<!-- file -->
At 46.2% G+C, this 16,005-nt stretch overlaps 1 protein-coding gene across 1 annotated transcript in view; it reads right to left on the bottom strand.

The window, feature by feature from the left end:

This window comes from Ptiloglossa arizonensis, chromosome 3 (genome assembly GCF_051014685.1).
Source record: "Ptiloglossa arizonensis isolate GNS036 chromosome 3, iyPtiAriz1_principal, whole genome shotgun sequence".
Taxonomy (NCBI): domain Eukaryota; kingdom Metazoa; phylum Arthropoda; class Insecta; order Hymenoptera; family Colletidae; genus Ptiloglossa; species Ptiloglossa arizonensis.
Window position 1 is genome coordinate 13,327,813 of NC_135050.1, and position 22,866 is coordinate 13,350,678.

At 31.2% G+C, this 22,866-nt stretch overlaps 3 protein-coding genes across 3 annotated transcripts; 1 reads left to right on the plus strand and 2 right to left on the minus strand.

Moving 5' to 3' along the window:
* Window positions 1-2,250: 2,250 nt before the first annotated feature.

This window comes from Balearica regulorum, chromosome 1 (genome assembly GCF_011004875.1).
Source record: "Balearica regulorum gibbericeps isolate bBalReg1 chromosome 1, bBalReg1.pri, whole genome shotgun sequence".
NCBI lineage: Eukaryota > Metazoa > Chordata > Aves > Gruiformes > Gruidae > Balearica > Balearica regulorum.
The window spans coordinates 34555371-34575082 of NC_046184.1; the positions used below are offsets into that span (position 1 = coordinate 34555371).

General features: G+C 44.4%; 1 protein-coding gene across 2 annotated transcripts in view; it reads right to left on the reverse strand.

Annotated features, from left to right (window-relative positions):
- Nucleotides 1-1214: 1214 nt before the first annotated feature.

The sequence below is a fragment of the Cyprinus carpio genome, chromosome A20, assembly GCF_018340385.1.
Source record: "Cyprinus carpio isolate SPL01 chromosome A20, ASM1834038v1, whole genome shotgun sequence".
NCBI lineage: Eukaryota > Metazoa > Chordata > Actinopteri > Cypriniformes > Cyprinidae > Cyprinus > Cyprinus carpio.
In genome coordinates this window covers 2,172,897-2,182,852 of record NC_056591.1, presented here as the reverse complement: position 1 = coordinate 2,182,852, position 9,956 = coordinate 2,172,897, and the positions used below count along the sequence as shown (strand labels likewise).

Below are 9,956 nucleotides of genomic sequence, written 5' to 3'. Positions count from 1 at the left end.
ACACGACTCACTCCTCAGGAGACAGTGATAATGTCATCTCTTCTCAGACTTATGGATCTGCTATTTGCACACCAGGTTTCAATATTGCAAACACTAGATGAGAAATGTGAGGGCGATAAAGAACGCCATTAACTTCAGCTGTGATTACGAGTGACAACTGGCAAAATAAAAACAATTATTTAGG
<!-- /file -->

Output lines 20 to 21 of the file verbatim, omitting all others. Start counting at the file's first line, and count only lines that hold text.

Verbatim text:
In genome coordinates this window covers 2,172,897-2,182,852 of record NC_056591.1, presented here as the reverse complement: position 1 = coordinate 2,182,852, position 9,956 = coordinate 2,172,897, and the positions used below count along the sequence as shown (strand labels likewise).

Below are 9,956 nucleotides of genomic sequence, written 5' to 3'. Positions count from 1 at the left end.